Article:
Of course the slinky is a toy and this is life!  We can learn from the slinky, but must remember that each person in every generation, in order to keep the rings going around and going upward, needs to continue to contribute to the work of change.  

Betsey Cox people across our country and the world are looking for ways to work now….for the Black Lives Matter movement and, we can be sure, for change in other important world issues.  Make sure to hold your stories, so that when we are all together again, we can inspire each other with them!

Sing: “If I had a hammer”, a protest song

If I had a hammer, I’d hammer in the morning.

I’d hammer in the evening, all over this land.  

I’d hammer out danger, I’d hammer out warning.

I’d hammer out the love between my brother and my sister.

All over this land.

If I had a bell, I’d ring it in the morning.

I’d ring it in the evening, all over this land.

I’d ring out danger, I’d ring out warning.

I’d ring out the love between my brothers and my sisters,

All over this land.

If I had a song, I’d sing it in the morning.

I’d sing it in the evening, all over this land.

I’d sing out danger.  I’d sing out warning.

I’d sing out the love between my brothers and my sisters.

All over this land.

Well I’ve got a hammer, and I’ve got a bell.

And I’ve got a song to sing, all over this land.

It’s a hammer of justice, it’s a bell of freedom,

It’s a song about the love between my brothers and my sisters.

All over this land

A Bit of Fun:  If you research Juneteenth, you will find that celebrations came to include a lot of special foods and treats as the celebrations soon became fairs.  One of the most popular treats that appeared at Juneteenth Fairs was Strawberry Soda.  So you make a strawberry sweet syrup, pour it into your lemonade, tea, or soda, add a lot of ice for a hot day, and….YUM!!  This week at camp, if we were there, we would be off into Vermont strawberry fields, would pick a bunch to dip in chocolate, would make some jam at the Farmhouse with Nana’s recipe, and now…we could make this refreshing drink!  Here’s the recipe:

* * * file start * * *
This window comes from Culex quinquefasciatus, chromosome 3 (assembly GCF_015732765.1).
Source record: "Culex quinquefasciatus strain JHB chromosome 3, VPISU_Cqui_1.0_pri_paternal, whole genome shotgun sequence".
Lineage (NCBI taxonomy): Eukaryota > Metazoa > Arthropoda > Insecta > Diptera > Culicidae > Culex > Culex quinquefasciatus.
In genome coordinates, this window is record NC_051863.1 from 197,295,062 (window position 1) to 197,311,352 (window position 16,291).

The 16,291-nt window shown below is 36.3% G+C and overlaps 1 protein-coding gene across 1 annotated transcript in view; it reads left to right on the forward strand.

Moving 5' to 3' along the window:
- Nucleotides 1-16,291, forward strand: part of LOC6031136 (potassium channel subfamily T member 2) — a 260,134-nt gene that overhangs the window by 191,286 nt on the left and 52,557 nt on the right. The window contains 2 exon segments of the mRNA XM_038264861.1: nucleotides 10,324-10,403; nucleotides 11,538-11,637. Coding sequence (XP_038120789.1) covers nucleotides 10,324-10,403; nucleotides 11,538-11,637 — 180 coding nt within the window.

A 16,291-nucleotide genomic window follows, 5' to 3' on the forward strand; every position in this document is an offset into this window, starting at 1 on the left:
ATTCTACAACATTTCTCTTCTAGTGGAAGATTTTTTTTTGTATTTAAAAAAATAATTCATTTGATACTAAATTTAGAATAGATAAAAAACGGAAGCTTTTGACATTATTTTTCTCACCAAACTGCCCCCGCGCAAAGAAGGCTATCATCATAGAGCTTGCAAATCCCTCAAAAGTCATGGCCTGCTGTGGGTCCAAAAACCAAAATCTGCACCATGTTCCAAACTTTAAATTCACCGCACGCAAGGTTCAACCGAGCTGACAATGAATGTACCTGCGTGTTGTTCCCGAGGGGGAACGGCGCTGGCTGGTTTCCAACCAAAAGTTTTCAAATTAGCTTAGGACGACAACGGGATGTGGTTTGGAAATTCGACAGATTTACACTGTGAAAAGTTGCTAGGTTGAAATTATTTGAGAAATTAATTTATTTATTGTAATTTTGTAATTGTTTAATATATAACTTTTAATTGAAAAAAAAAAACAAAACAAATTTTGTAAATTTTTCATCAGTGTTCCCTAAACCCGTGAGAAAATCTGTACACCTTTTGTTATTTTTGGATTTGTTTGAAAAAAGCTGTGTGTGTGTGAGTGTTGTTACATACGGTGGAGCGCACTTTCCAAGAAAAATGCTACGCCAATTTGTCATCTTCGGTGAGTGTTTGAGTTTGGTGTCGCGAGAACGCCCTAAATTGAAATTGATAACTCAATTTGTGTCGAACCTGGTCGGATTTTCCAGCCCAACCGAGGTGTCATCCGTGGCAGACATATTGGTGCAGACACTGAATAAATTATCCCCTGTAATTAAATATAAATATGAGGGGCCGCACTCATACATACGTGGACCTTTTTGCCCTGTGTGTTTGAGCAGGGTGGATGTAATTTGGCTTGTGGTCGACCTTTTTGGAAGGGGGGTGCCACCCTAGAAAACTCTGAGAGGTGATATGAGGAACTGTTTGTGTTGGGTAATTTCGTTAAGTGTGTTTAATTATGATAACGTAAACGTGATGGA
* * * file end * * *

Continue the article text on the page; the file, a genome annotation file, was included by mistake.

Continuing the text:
Strawberry Soda

Take 2 pounds of very ripe strawberries and cut them into chunks.

Put the strawberries in a pot along with 3 cups of cold water.  

Bring the strawberries and water to a boil, then simmer for about 15 minutes until the strawberries are very soft.

Strain the strawberry juice through a mesh strainer, throwing out all that good-looking pulp!

(Or put it in a bowl with some good whipped cream!)

Stir 2 cups of white sugar into the strained strawberry juice.  Stir until the sugar is dissolved.  Then bring the strawberry juice back to a boil a second time.  Reduce the heat to medium and simmer for 5 minutes.

Scoop off any foam that has developed, and cool the juice to room temperature.  

Put the juice into a lidded jar, refrigerate and pull it out to put in your drinks!  OH SO GOOD!!

Sing: “Peace I ask of thee oh mountains”

Peace I ask of thee, oh mountains.

Peace, peace, peace.

When I learn to live serenely,

Cares will cease.

From the hills I gather courage.

Visions of the days to be.

Strength to lead and faith to follow,

All are given onto me.

Peace I ask of thee, oh mountains.

Peace, peace, peace.

Final Words:

“Race and racism is a reality that so many of us grow up learning to just deal with.  But if we ever hope to move past it, it can’t just be on people of color to deal with it.  It’s up to all of us—Black, white, everyone—no matter how well-meaning we think we might be, to do the honest, uncomfortable work of rooting it out.  It starts with self-examination and listening to hose whose lives are different from our own.  It ends with justice, compassion, and empathy that manifests in our lives and on our streets.”

-Michelle Obama


Jubilate, jubilate, jubilate, Amen. Jubilate, jubilate, jubilate, Amen.